OBITUARIES : The Rev Professor Basil Hall

Basil Hall was one of the finest Church historians in Britain. He pursued excellence, and the result was that for a man of his outstanding gifts and knowledge he published little - a book of essays, Protestants and Humanists, and a number of indi vidual essays and chapters in books. These are very fine and break new ground in a whole range of topics. He was asked to write a chapter on the history of the English Bible and was assured that it should only take him a couple of months. He spent more t han two years on it. It is definitive.

He set the highest standards of scholarship for himself, and expected the same integrity in others. Hence some sharp reviews and judgements. His review of the Reformation volume of The New Cambridge Modern History, in the Journal of Theological Studies (1960), was headed "The Reformation without Tarrying for Theology". Hall realised that one could not understand the Reformation if the central preoccupation of the Reformers was rationalised into some social or political concern. Indeed, Hall lea rnt his own theology largely from Calvin, with his emphasis on the Incarnation, not from the Scholastic Calvinism of the post-Calvinists, which separated the divine decrees of God from His self-revelation in Christ. He combined this in a creative way wit h his study of Christian Humanism, and showed a common basis for Catholic and Protestant reformers such as Erasmus, Bucer, Cranmer and Calvin himself..

Hall was born in Ryton-on-Tyne, studied English at Durham University, then Theology at Westminster College, Cambridge and at Cambridge University, and was ordained as a minister of the Presbyterian Church of England. He served in the Presbyterian congregations of Gateshead and Brighton Avenue and Blundellsands.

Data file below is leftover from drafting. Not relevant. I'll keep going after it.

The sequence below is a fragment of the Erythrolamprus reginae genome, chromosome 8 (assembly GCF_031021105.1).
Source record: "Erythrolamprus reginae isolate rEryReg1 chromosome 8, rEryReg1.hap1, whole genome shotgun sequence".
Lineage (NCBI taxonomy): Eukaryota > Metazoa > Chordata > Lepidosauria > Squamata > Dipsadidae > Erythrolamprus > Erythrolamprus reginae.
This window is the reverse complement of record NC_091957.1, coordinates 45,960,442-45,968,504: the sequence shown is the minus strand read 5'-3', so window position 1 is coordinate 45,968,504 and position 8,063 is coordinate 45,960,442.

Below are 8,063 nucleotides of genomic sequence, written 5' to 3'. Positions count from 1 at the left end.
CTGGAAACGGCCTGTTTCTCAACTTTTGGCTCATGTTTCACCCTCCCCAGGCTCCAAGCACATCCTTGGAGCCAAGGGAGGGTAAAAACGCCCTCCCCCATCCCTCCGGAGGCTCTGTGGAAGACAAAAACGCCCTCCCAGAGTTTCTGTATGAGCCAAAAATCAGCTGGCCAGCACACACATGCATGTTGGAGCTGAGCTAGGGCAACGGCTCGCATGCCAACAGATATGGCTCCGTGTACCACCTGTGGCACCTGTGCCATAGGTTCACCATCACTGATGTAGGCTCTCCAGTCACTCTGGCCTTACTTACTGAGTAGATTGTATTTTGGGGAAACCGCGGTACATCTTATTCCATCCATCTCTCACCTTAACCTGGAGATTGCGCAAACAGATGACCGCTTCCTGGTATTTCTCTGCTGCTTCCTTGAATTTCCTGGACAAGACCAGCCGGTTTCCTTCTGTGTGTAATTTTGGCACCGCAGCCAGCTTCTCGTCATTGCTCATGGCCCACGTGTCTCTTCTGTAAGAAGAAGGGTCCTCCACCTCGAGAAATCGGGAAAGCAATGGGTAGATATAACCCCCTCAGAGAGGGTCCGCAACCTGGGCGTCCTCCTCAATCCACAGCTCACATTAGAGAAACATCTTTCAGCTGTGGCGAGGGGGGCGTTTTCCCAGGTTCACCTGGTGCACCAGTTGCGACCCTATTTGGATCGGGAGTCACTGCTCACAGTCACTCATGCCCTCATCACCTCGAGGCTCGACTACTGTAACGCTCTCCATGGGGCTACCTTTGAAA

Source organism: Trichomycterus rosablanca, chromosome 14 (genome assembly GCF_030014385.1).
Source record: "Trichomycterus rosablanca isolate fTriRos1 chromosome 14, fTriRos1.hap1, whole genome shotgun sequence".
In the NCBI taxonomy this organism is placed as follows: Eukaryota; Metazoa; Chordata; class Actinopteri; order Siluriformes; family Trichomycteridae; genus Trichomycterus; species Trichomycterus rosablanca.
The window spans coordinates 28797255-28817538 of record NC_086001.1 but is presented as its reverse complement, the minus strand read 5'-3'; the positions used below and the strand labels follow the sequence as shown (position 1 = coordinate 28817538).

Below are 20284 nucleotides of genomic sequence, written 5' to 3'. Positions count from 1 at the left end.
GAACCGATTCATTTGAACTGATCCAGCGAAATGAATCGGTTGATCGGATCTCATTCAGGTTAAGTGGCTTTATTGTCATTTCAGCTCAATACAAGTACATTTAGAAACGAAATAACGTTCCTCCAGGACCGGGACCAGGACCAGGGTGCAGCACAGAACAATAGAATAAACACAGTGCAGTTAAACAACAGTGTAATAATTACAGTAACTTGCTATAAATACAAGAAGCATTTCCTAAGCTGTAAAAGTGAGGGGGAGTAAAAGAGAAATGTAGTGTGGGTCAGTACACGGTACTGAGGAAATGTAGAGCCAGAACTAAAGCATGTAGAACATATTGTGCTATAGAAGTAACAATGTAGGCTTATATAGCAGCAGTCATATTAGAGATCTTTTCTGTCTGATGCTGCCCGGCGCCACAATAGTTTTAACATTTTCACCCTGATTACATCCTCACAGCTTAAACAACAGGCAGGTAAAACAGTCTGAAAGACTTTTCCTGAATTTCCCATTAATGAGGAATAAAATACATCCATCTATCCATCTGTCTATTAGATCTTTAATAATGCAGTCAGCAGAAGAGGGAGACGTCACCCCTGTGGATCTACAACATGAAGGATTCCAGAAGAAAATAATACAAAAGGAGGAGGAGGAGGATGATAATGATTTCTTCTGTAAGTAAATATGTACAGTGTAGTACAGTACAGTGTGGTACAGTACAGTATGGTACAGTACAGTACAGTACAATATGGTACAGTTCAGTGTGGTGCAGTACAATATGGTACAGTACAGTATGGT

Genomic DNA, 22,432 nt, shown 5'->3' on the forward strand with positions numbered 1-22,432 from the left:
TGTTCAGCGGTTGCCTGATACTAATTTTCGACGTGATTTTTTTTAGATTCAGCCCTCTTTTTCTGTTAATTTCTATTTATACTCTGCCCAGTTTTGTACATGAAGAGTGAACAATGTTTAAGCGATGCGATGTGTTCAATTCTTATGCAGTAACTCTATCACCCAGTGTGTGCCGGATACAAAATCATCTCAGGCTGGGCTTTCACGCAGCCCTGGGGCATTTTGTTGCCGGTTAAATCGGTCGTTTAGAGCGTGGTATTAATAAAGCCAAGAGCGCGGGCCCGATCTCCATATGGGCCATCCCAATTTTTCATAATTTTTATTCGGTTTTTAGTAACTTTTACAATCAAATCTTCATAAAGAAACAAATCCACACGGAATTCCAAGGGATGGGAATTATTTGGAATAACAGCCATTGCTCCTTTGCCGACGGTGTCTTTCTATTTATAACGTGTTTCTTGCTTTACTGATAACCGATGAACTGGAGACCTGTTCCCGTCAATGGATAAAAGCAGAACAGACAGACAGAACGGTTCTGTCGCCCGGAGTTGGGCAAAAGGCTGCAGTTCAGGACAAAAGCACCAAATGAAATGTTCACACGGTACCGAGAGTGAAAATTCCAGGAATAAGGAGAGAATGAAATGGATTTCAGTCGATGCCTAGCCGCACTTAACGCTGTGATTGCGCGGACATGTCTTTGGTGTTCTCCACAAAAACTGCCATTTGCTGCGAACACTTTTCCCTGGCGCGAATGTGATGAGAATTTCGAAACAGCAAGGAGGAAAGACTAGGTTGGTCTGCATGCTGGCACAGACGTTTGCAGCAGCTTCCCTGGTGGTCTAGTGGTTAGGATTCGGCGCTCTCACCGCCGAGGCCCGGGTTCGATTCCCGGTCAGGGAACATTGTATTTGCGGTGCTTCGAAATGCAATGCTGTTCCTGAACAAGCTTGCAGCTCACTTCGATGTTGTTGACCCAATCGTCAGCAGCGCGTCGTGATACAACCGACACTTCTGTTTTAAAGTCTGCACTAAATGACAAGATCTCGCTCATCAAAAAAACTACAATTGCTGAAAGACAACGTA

Hall was then appointed to teach Church History at the College of the Welsh Presbyterian Church at Aberystwyth. He later returned to Cambridge as a lecturer in the Divinity Faculty and then as Professor of Church History in Westminster College alongside his lectureship. In 1967 he was appointed Professor of Church History at Manchester, but later returned to Cambridge as Dean of St John's College, until illness forced his retirement to Exeter, where he held an Honorary Lectureship in the Department of Theology.

Hall was a man of deep piety. He had little time for biblical fundamentalism which reduced the Bible to a series of biblical precedents, or church tradition which put worship into an antiquarian straitjacket.

This led to a rather lonely pilgrimage and to some misunderstanding. His ideal was that of a Catholic Church Reformed, emphasising grace alone. It was hard to find, and those content with a lesser standard of churchmanship could be subject to his rebuke.But it went with a smile which showed no malice.

George Yule Basil Hall, church historian, priest: born Ryton-on-Tyne, Northumberland 23 June 1915; Professor of Ecclesiastical History, Manchester University 1967-75; Dean, St John's College, Cambridge 1975-80; married 1948 Valerie Mills (one daughter); died Villars , Switzerland 2 October 1994.

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